World Library  
Flag as Inappropriate
Email this Article

Sandalwood oil

Article Id: WHEBN0021166180
Reproduction Date:

Title: Sandalwood oil  
Author: World Heritage Encyclopedia
Language: English
Subject: Wood products, Tanbark, Parallam, Engineered bamboo, Composite lumber
Collection: Essential Oils, Santalum
Publisher: World Heritage Encyclopedia
Publication
Date:
 

Sandalwood oil

A glass vial containing pure Sandalwood Essential Oil

Sandalwood oil is an essential oil obtained from the steam distillation of chips and billets cut from the heartwood of the sandalwood (Santalum album) tree. Sandalwood oil is used in perfumes, cosmetics, and sacred unguents.[1]

Contents

  • Main constituents 1
  • Traditional uses 2
  • See also 3
  • References 4

Main constituents

Sandalwood oil contains more than 90% sesquiterpenic alcohols of which 50-60% is the tricyclic α-santalol. β-Santalol comprises 20-25%.[2][3]

Traditional uses

Sandalwood essential oil is used in Ayurvedic medicine for the treatment of both somatic and mental disorders.[4] A study investigating the effects of inhalation of East Indian sandalwood oil and its main compound, α-santalol, on human physiological parameters found that the compounds elevated pulse rate, skin conductance, and systolic blood pressure.[4]

Sandalwood oil and α-santalol have been associated with chemopreventive activity in animal models of carcinogenesis.[5][6][7]

See also

References

  1. ^ Kapoor LD (2001). Handbook of Ayurvedic Medicinal Plants. Herbal Reference Library Series 2. Boca Raton, FL: CRC Press.  
  2. ^ Krotz A, Helmchen G (1994). "Total Syntheses, Optical Rotations and Fragrance Properties of Sandalwood Constituents: (-)-(Z)- and (-)-(E)-β-Santalol and Their Enantiomers, ent-β-Santalene". Liebigs Ann Chem 1994 (6): 601–609.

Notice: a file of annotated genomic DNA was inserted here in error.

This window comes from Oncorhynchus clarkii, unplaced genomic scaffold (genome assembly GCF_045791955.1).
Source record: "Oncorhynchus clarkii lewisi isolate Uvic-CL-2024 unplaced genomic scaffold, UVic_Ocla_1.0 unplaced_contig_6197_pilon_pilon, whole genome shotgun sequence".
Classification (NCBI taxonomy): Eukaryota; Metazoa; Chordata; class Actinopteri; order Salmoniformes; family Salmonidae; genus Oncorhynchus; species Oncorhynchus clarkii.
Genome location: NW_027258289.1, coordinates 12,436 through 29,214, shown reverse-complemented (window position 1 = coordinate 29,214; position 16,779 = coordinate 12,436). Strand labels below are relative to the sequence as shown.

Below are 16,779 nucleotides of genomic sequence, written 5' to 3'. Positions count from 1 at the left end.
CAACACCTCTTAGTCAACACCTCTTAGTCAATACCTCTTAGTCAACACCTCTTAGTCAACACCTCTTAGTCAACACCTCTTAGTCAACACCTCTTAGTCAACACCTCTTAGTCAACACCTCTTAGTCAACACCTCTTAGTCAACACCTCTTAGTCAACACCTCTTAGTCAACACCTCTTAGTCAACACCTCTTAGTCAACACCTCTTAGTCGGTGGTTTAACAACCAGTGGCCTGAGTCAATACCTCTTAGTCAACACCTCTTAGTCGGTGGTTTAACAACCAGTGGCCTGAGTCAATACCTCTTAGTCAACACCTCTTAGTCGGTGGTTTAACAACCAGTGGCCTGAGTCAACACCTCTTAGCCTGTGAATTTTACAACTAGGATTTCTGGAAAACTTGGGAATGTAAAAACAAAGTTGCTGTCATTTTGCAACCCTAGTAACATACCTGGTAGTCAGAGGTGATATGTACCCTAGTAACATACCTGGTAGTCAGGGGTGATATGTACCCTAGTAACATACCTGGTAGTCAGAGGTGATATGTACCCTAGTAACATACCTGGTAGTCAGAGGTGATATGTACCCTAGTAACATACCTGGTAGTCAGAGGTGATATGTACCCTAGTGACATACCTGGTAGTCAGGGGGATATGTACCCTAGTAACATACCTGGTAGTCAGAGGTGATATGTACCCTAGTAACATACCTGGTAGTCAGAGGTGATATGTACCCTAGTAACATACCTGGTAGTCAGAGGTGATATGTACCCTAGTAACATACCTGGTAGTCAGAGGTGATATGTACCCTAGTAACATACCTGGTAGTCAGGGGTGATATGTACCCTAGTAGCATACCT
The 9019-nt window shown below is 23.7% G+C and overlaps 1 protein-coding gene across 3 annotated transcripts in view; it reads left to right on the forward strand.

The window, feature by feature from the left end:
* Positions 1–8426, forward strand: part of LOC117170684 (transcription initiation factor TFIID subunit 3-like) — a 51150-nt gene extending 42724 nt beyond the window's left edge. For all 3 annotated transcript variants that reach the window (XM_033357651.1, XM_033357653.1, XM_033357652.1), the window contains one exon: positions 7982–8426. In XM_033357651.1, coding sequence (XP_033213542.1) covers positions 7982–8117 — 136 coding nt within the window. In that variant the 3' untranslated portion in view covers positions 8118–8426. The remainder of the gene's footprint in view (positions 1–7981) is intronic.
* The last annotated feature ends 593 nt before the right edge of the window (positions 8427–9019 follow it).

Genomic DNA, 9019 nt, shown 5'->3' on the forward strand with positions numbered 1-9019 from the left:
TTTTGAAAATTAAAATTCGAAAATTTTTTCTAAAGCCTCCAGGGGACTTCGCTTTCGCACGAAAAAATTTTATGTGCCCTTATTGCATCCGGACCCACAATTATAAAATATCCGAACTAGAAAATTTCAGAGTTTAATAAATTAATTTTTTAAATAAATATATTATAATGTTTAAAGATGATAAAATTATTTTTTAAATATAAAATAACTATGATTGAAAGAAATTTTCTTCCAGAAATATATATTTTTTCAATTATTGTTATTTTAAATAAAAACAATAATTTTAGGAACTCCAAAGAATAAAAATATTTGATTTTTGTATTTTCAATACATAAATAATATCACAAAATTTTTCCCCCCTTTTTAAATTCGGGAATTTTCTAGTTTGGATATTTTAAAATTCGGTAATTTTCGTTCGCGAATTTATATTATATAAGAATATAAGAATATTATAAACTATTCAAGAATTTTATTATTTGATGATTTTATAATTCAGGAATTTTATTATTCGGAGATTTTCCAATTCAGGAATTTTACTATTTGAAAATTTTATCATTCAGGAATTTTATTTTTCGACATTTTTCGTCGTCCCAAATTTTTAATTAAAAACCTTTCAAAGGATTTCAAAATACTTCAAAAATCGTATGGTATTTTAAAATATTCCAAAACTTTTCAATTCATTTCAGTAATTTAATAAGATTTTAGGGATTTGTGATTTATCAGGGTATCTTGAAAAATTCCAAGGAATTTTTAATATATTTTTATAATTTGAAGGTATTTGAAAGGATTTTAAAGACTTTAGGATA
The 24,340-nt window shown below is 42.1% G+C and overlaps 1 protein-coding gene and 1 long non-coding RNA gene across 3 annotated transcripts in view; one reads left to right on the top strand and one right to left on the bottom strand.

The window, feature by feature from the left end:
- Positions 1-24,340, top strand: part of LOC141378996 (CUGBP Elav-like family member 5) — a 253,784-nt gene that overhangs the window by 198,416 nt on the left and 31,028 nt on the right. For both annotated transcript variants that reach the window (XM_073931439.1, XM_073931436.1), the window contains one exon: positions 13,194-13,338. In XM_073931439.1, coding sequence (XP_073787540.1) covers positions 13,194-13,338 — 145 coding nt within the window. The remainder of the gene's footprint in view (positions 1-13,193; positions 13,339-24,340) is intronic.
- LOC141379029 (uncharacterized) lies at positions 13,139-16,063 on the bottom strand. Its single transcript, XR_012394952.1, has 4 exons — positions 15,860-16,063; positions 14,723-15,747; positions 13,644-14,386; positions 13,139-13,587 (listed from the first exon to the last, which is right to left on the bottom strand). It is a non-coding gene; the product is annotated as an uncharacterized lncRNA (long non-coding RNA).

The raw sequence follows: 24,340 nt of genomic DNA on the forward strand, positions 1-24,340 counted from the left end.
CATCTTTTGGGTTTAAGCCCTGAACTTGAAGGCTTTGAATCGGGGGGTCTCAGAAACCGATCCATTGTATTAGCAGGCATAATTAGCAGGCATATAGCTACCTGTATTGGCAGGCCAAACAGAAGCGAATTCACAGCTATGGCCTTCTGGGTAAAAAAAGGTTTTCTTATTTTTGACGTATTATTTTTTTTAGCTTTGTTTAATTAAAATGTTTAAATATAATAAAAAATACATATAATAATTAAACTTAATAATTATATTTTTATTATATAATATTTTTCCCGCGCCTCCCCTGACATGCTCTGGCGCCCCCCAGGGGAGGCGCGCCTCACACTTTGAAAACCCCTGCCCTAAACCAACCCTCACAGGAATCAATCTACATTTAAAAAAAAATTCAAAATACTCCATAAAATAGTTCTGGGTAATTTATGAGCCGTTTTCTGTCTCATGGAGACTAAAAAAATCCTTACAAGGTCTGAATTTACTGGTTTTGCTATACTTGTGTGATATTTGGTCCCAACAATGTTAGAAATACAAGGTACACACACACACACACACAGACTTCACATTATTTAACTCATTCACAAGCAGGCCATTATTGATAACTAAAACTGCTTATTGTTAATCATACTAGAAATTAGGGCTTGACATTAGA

3. ^ Sandalwood Essential Oil, http://scienceofacne.com/sandalwood-essential-oil/
  4. ^ a b Heuberger, E; Hongratanaworakit, T; Buchbauer, G (2006). "East Indian Sandalwood and alpha-santalol odor increase physiological and self-rated arousal in humans". Planta Medica 72 (9): 792–800.  
  5. ^ Dwivedi C, Ahang Y (1999). "Sandalwood oil prevents skin tumour development in CD1 mice". Eur J Cancer Prev 8 (5): 449–455.  
  6. ^ Dwivedi C, Guan X, Harmsen WL, Voss AL, Goetz-Parten DE, Koopman EM et al. (2003). "Chemopreventive effects of alpha-santalol on skin tumor development in CD-1 and SENCAR mice". Cancer Epidemiol Biomarkers Prev 12 (2): 151–156.  
  7. ^ Benencia F, Courreges MC (1999). "Antiviral activity of sandalwood oil against Herpes simplex viruses-1 and -2". Phytomedicine 6 (2): 119–123.  


This article was sourced from Creative Commons Attribution-ShareAlike License; additional terms may apply. World Heritage Encyclopedia content is assembled from numerous content providers, Open Access Publishing, and in compliance with The Fair Access to Science and Technology Research Act (FASTR), Wikimedia Foundation, Inc., Public Library of Science, The Encyclopedia of Life, Open Book Publishers (OBP), PubMed, U.S. National Library of Medicine, National Center for Biotechnology Information, U.S. National Library of Medicine, National Institutes of Health (NIH), U.S. Department of Health & Human Services, and USA.gov, which sources content from all federal, state, local, tribal, and territorial government publication portals (.gov, .mil, .edu). Funding for USA.gov and content contributors is made possible from the U.S. Congress, E-Government Act of 2002.
 
Crowd sourced content that is contributed to World Heritage Encyclopedia is peer reviewed and edited by our editorial staff to ensure quality scholarly research articles.
 
By using this site, you agree to the Terms of Use and Privacy Policy. World Heritage Encyclopedia™ is a registered trademark of the World Public Library Association, a non-profit organization.
 



Copyright © World Library Foundation. All rights reserved. eBooks from World eBook Library are sponsored by the World Library Foundation,
a 501c(4) Member's Support Non-Profit Organization, and is NOT affiliated with any governmental agency or department.